Walkers pass the Sewickley Hotel on Beaver Street. Photo by Kate Buckley

(Photos of Sewickley Hotel, Penguin Bookshop, Broad Street, and Sewickley Town Center Gazebo; Kate Buckley)

When it comes to charm, Sewickley has it, from its bustling “village” of a business district to a range of great amenities, all within walking distance.

Situated 11 miles northeast of downtown, on the Ohio River, this quaint borough of tree-lined streets with sidewalks is bordered by the neighboring boroughs of Edgeworth, Glen Osborne and, on the hill over-looking town, Sewickley Heights.

Its name derives from a Native American word meaning “sweet water,” and some of the 3,827 people living here have a lovely view of it. Its small size, 1 square mile, makes it an easy place to navigate on foot or by bike. The housing stock couldn’t be more diverse, from beautiful mansions and estates to gingerbread Victorians, small farm houses, single family homes and plenty of apartments.

There’s even an urban legend to goes along with it. Locals believe that Sewickley is where the phrase “keeping up with the Joneses” originated, an expression bandied about in reference to a Mrs. Jones of Laughlin Steel who was known for relentlessly remodeling her once grand, now demolished, home.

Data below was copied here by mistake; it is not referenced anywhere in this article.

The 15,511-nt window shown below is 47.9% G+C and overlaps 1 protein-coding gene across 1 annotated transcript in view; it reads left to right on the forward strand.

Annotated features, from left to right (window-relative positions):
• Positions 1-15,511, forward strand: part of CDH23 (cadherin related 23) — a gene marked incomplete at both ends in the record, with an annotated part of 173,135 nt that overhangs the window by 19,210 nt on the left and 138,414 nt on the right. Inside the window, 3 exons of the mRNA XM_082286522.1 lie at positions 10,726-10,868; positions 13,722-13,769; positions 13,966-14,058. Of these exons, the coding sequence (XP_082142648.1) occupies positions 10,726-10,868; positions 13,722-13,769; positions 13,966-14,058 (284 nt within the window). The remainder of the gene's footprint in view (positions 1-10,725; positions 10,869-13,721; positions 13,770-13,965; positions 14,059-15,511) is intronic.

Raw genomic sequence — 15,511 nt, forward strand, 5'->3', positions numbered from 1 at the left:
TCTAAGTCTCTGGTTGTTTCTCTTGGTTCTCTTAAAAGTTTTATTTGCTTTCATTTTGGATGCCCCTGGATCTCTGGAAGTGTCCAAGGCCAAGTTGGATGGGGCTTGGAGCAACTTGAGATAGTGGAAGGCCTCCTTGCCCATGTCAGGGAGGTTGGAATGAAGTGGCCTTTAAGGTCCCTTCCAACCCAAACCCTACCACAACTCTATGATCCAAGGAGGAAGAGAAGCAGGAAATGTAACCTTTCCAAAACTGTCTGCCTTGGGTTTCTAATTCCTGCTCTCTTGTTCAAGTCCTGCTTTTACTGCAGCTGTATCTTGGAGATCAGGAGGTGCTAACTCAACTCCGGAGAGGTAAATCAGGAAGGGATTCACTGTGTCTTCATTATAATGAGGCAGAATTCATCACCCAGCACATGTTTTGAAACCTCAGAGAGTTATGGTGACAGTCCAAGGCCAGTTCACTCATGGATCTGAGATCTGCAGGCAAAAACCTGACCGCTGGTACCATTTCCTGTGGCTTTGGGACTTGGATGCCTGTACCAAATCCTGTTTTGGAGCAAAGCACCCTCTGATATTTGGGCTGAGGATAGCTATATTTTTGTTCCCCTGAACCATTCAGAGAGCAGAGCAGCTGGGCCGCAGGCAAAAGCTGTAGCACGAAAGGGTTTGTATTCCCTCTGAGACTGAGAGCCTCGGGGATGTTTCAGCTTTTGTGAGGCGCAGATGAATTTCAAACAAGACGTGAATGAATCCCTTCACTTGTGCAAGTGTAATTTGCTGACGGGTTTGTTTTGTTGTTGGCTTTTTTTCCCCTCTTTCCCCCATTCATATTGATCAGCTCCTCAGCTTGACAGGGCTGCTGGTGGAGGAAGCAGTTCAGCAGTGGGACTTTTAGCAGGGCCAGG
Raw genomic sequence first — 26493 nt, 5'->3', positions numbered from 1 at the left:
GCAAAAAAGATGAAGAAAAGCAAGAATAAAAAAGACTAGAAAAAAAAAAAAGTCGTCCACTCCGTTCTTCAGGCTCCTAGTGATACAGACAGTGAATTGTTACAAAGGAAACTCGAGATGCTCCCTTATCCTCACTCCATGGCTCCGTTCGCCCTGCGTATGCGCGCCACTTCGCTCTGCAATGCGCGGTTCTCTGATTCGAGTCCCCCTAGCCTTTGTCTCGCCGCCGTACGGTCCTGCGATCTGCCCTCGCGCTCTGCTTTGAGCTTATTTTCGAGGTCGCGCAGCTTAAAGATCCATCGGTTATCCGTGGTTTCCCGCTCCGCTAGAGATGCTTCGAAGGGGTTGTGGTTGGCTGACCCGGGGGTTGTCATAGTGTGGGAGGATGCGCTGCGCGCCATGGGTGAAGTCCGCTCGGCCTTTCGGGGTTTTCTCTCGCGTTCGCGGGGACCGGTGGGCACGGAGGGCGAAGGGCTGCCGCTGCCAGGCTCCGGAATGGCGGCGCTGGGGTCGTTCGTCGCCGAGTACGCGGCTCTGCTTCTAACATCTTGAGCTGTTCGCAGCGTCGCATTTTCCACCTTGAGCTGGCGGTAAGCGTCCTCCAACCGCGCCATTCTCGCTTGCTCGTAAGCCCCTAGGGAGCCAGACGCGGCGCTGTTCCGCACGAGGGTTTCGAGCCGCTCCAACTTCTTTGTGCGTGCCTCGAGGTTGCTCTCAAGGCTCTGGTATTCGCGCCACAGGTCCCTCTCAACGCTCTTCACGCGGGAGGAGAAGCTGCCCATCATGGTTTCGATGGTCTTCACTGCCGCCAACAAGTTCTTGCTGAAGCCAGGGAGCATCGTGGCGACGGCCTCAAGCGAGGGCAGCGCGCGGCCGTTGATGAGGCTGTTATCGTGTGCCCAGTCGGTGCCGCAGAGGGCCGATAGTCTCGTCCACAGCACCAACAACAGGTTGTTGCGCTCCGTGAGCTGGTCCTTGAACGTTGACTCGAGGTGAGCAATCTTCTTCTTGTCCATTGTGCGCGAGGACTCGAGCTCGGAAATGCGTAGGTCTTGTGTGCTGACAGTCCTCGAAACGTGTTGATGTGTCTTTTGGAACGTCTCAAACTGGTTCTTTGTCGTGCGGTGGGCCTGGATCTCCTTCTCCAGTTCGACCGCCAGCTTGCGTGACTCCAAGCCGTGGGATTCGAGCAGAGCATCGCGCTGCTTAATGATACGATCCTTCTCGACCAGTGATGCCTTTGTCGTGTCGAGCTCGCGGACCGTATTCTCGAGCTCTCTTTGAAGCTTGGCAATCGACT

Posturing aside, Sewickley is a grounded, well-maintained community, a point of pride for those living here. The streets are safe and crime is low: no one thinks twice about walking the dog on the streets late at night.

The amenities are plentiful too: blue-ribbon public school and a highly respected private school, a hospital, a community arts center, YMCA, public library, spa and that’s just the beginning. Locals enjoy a wide selection of places to eat, drink, shop and buy a good book—a milieu so appealing that many in Pittsburgh are often inclined to make the drive to Sewickley.

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Deb is an award-winning journalist who loves ancient places and cool technologies. A former daily newspaper reporter and Time-Life Books editor, she writes mostly about Pittsburgh. Her stories have appeared in Fast Company, Ozy and Pittsburgh Magazine.